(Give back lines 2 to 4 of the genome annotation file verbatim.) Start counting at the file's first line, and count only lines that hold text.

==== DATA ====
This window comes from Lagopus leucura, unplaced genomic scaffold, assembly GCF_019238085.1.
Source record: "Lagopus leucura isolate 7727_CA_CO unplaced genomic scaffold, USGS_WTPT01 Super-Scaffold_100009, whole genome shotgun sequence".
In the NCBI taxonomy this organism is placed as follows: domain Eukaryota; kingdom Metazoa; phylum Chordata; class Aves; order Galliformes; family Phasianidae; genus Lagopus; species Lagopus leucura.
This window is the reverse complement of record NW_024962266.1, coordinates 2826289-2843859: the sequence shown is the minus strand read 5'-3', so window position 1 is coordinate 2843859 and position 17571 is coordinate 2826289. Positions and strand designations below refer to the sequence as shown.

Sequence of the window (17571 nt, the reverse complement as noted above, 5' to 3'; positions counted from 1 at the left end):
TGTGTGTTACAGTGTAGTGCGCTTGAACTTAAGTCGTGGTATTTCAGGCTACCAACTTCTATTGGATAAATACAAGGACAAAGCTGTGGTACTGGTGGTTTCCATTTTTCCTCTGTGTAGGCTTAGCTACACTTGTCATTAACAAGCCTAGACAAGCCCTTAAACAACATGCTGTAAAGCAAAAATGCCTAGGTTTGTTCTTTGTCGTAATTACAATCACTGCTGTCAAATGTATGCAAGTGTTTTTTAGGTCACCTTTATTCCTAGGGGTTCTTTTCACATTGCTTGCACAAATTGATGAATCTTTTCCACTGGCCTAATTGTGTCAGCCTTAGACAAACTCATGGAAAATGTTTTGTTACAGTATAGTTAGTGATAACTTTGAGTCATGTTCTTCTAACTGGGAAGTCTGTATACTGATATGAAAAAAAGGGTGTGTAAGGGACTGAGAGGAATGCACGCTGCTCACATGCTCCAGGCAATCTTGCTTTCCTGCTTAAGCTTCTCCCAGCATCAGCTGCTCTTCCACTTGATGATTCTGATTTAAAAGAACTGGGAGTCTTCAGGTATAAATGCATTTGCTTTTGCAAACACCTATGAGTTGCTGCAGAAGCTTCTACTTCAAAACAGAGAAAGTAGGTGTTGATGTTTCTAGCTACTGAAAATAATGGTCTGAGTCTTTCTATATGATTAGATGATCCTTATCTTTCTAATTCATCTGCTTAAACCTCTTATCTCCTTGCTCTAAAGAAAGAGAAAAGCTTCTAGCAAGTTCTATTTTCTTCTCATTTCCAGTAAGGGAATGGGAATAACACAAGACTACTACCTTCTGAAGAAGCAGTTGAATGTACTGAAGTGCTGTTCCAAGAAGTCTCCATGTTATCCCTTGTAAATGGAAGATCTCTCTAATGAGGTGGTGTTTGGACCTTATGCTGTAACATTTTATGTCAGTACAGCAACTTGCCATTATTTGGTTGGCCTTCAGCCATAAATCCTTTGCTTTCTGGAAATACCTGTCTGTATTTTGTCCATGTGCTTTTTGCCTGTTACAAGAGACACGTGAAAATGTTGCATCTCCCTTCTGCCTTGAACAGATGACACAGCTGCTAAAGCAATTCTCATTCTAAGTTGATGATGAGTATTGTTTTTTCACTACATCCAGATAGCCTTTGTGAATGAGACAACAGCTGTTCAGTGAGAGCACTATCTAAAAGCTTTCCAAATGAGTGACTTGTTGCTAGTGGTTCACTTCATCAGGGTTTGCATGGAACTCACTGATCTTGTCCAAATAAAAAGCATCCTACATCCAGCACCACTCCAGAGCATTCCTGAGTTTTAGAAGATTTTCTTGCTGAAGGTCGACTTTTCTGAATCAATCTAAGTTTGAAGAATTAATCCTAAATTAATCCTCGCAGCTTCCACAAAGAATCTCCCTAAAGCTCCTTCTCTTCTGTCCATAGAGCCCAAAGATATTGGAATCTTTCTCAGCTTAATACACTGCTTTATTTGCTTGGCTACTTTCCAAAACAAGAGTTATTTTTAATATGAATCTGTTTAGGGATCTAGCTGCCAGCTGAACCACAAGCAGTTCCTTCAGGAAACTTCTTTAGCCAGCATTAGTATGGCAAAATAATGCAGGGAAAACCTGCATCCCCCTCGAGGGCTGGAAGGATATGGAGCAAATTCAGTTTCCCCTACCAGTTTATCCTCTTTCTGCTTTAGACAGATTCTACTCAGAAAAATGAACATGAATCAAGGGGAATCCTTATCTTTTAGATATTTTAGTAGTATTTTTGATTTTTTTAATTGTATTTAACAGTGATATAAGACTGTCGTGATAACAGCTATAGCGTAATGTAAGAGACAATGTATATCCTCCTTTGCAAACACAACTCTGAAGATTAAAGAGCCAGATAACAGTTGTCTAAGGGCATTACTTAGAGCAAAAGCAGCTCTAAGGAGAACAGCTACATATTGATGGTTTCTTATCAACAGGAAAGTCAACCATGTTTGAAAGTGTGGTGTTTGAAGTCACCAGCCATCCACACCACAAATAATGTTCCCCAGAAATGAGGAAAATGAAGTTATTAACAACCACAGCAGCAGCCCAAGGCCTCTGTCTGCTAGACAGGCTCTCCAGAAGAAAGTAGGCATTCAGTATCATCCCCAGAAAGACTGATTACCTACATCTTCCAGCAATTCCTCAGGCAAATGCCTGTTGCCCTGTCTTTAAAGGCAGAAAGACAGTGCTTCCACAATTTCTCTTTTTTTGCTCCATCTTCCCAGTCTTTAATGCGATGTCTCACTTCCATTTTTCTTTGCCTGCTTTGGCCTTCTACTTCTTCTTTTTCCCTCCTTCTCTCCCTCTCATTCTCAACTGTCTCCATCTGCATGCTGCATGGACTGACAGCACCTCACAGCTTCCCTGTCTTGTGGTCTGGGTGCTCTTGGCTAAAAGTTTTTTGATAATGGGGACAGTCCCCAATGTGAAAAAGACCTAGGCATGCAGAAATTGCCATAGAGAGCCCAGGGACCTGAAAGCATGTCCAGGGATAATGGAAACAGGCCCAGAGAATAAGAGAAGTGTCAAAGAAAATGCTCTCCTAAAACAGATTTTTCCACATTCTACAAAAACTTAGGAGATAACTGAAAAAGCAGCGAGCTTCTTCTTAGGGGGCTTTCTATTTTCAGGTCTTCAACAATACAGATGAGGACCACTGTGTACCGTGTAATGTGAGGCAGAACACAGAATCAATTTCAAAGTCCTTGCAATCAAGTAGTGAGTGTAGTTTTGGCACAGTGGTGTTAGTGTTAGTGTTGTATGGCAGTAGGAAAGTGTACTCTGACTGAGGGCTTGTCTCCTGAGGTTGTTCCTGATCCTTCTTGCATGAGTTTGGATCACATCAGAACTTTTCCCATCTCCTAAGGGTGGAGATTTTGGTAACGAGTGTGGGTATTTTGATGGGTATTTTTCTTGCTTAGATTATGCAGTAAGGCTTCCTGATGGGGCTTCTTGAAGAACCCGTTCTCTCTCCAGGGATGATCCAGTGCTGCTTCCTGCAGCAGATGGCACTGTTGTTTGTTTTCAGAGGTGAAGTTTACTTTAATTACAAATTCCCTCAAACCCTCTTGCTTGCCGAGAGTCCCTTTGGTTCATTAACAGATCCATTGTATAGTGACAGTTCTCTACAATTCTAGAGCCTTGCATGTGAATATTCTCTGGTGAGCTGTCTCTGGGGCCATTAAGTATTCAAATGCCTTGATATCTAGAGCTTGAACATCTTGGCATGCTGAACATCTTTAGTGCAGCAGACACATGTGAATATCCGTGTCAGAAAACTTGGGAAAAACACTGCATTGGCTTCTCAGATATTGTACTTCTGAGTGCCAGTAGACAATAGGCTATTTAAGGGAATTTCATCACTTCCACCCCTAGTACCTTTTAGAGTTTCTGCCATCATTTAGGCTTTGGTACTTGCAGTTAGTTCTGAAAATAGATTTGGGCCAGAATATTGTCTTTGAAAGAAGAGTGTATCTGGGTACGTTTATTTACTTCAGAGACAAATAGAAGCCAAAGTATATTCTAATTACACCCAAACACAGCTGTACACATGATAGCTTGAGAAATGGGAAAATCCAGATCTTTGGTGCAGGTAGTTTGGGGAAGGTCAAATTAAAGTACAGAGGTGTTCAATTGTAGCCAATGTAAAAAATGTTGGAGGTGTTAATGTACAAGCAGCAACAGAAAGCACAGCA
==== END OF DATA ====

Source record: "Lagopus leucura isolate 7727_CA_CO unplaced genomic scaffold, USGS_WTPT01 Super-Scaffold_100009, whole genome shotgun sequence".
In the NCBI taxonomy this organism is placed as follows: domain Eukaryota; kingdom Metazoa; phylum Chordata; class Aves; order Galliformes; family Phasianidae; genus Lagopus; species Lagopus leucura.
This window is the reverse complement of record NW_024962266.1, coordinates 2826289-2843859: the sequence shown is the minus strand read 5'-3', so window position 1 is coordinate 2843859 and position 17571 is coordinate 2826289. Positions and strand designations below refer to the sequence as shown.